The fourth area of corruption is manifest in the tendering and procurement (T&P) process. Among the commonly encountered corruption risks in the T&P process include sale of inside bidding information by corrupt officials to prospective bidders to enhance the prospects for submitting a successful bid. It could also involve “collusion between contractors in the form of price fixing and intimidation of aspiring new entrants, unofficial quota system for the award of contracts on the basis of political affiliation of the companies involved and bribery.” In Ethiopia, the list of corrupt practices in the T&P process is mindboggling. In addition to the “general lack of transparency in procurement processes,” the “government” “shortlists companies known to be poor performers or lacking requisite experience or capability,” excludes “capable companies”, inconsistently applies procurement standards, imposes unfair selective restriction of access to advance information about bidding opportunities and distorts the bidding process to benefit favored bidders, among others.
The fifth area of corruption is manifest in the operations phase. Generally, contractors who have paid bribes to secure contracts “try to recoup his outlay during the construction phase. This is most commonly achieved through various forms of fraud involving client’s staff or the supervising consultant’s staff, including supply of inferior materials, falsification of quantities, inflated claims, and concealment of defects.” In Ethiopia, “contracts are rarely completed on budget”. Significant delays in contract completion are common. There is “often a problem with poor-quality construction” and “some contractors knowingly underbid then recoup costs through variations.” Contractors “conceal construction defects or improperly influence client or consultant to accept substandard materials”. In other cases, a “consultant or contractor submits falsified documentation” and “receives exaggerated payments as result of falsified utilization records.”
The sixth area of corruption in the construction sector involves payment and settlement of certificates. A client “can fabricate a justification for refusing or withholding payment as “a means of punishing companies that have refused to honor understandings.” In the absence of effective complaints adjudication or appeals process, this could result in corruption “related to legal advisers, including in dispute resolution. Such advisers may be implicated in the submission of incorrect claims, concealment of documents, the supply of false witness statements, bribery or blackmail of witnesses, or excess billing, all of which contribute to overall levels of corruption in the project.” In Ethiopia, it is “commonly reported that facilitation payments may be required to speed up settlement of certificates.” Alternatively, “contractors sometimes curtail progress because cash flow problems arise as a result of late payments.”
EthioConstruction Corruption, Inc.
The Ethiopian “government” is not only the single dominant construction client but also the singular policy maker and regulator of the construction sector. The “government” is in effect EthioConstruction Corruption, Inc. Though the WB report is timid in stating the facts as they are and frames the truth in the buttery language of bureaucratese, it is clear that the type of corruption in the Ethiopian construction sector covers the whole gamut including the policy making and budgetary process, project selection, tender specifications, procurement outcomes, contract negotiations and renegotiations and payments. It is manifest from the report that the bidding process is generally rigged and projects are often granted to companies that have more political ties to the ruling regime than qualifications. It is obvious that newcomers and those disfavored by the regime have little chance of securing public works project contracts. It is also manifest from the totality of the evidence in the report that public project money is ingenuously finds its way to the pockets of top regime officials.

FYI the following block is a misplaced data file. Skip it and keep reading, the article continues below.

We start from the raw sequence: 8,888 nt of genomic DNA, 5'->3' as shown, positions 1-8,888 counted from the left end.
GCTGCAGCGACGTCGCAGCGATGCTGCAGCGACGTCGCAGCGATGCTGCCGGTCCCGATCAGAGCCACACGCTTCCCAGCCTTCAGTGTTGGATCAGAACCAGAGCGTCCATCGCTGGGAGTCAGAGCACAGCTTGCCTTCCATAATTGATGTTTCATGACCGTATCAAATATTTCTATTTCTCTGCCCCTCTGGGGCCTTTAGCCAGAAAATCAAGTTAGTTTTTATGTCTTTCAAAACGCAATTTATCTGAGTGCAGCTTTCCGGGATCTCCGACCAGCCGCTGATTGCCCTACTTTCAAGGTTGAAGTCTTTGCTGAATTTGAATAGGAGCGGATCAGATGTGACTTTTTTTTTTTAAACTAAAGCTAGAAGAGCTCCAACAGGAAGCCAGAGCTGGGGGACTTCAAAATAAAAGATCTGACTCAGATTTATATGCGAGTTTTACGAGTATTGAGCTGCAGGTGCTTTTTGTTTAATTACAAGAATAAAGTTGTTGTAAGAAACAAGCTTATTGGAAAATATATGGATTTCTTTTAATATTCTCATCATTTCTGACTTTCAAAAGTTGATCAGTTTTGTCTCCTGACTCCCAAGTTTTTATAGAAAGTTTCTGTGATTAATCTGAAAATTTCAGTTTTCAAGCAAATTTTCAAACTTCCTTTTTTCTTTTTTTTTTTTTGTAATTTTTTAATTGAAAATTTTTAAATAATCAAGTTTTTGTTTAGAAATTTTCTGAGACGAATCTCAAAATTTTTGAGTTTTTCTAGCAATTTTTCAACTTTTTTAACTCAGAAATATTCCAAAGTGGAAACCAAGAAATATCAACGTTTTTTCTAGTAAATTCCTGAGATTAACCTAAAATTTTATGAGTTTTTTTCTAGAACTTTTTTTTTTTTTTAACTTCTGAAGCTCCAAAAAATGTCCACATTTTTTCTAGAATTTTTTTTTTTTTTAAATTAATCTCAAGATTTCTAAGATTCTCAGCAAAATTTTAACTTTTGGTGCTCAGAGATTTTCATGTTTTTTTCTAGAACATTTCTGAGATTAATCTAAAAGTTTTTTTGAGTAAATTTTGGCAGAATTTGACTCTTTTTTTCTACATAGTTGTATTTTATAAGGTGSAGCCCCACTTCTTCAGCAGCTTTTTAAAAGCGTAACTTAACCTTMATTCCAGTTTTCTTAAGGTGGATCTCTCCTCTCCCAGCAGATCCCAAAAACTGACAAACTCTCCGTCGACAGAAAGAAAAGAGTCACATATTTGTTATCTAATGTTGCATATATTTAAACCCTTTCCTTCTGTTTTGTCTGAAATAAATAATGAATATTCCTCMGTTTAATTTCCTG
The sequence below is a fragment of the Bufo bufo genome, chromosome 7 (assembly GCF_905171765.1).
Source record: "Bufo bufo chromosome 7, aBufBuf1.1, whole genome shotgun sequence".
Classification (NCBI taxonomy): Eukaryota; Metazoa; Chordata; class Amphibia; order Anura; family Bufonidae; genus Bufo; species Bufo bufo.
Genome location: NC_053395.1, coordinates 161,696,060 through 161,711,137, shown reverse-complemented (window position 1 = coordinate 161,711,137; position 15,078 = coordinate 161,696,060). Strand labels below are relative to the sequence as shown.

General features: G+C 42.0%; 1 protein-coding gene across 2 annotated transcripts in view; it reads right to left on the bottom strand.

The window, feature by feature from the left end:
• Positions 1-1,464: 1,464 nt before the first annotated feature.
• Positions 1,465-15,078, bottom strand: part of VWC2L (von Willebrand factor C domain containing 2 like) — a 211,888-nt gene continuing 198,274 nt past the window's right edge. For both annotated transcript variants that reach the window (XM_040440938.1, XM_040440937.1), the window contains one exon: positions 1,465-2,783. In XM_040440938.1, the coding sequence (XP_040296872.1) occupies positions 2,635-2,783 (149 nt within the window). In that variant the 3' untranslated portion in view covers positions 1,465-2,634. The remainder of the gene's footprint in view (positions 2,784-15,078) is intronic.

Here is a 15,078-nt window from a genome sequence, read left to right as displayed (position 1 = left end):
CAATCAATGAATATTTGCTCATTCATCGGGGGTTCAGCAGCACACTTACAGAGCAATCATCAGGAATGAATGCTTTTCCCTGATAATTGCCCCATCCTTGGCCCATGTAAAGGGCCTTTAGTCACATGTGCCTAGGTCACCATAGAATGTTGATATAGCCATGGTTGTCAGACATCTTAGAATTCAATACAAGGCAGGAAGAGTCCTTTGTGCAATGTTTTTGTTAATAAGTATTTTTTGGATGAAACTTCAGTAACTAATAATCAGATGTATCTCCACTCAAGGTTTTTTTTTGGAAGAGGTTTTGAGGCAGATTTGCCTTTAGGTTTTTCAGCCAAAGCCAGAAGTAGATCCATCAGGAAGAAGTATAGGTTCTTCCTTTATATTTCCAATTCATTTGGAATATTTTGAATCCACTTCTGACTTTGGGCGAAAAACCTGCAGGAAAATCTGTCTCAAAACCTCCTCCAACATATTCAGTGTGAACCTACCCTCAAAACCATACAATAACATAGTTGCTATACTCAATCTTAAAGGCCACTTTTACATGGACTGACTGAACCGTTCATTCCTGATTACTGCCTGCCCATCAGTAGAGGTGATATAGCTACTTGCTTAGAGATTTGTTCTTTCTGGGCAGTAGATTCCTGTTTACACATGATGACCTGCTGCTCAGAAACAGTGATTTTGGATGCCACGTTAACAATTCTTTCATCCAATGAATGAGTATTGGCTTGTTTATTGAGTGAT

The “tofu” road to Kombolcha
In June 2013, the “Ethiopian Roads Authority” signed another agreement with two Chinese companies to upgrade the 133 Km-long Kombolcha-Bati-Mille road to asphalt-concrete level. The Chinese companies will snag a whopping 2.8 billion Br. in the deal. Why aren’t Ethiopian construction companies getting these contracts? In other words, why are Chinese companies eating the lunches of Ethiopian companies? Why is there not an Ethiopia construction consortium organized (with the aid of the “government”) to bid for such construction jobs? Will there ever be Ethiopian construction companies with the capacity for large-scale infrastructure projects? How could the “government” talk about development when the “infrastructure development” is left entirely to foreign contractors? How can the “government” justify use of international bank loans to bankroll foreign companies squeezing out homegrown ones? How is Chinese economic penetration and exploitation of Ethiopia different from the exploitation of the evil neoliberal, imperialist, neocolonial, globalist… exploitation?
There is one question that needs to be answered: Is Ethiopia getting its money’s worth by handing out contracts to Chinese companies? In 2011, the Economist reported, “The Chinese-built road from Lusaka, Zambia’s capital, to Chirundu, 130km (81 miles) to the south-east, was quickly swept away by rains”. Will the 133 Km-long Kombolcha-Bati-Mille road also be “quickly swept away by rains”?
It is common knowledge that many state-owned Chinese construction companies engage in shoddy workmanship not only in Africa but also in China. After Chinese Premier Zhu Rongji saw the shoddy workmanship of flood dykes on the Yangtze River in 1998 which resulted in major loss of life and property, he described the work of these companies as “tofu” construction. There is much documented about corruption and shoddy workmanship in the Chinese construction sector. “All across China, everything from sidewalks to apartment buildings to mega dams are compromised corruption.” Chinese construction companies in Ethiopia and the rest of Africa will underbid any other local or international competitors because they are not interested in short-term profits but sector monopoly. They maintain low profits to increase market share (monopolize) at the expense of local companies while driving out of international competitors. That’s how they do business. The blame for Chinese monopoly of the public works sector in Ethiopia should be placed squarely on the shoulders of the ruling regime in Ethiopia which manifestly lacks the technical capacity and competence and political will to do what needs to be done to ensure a reasonably corruption-free and high quality construction sector.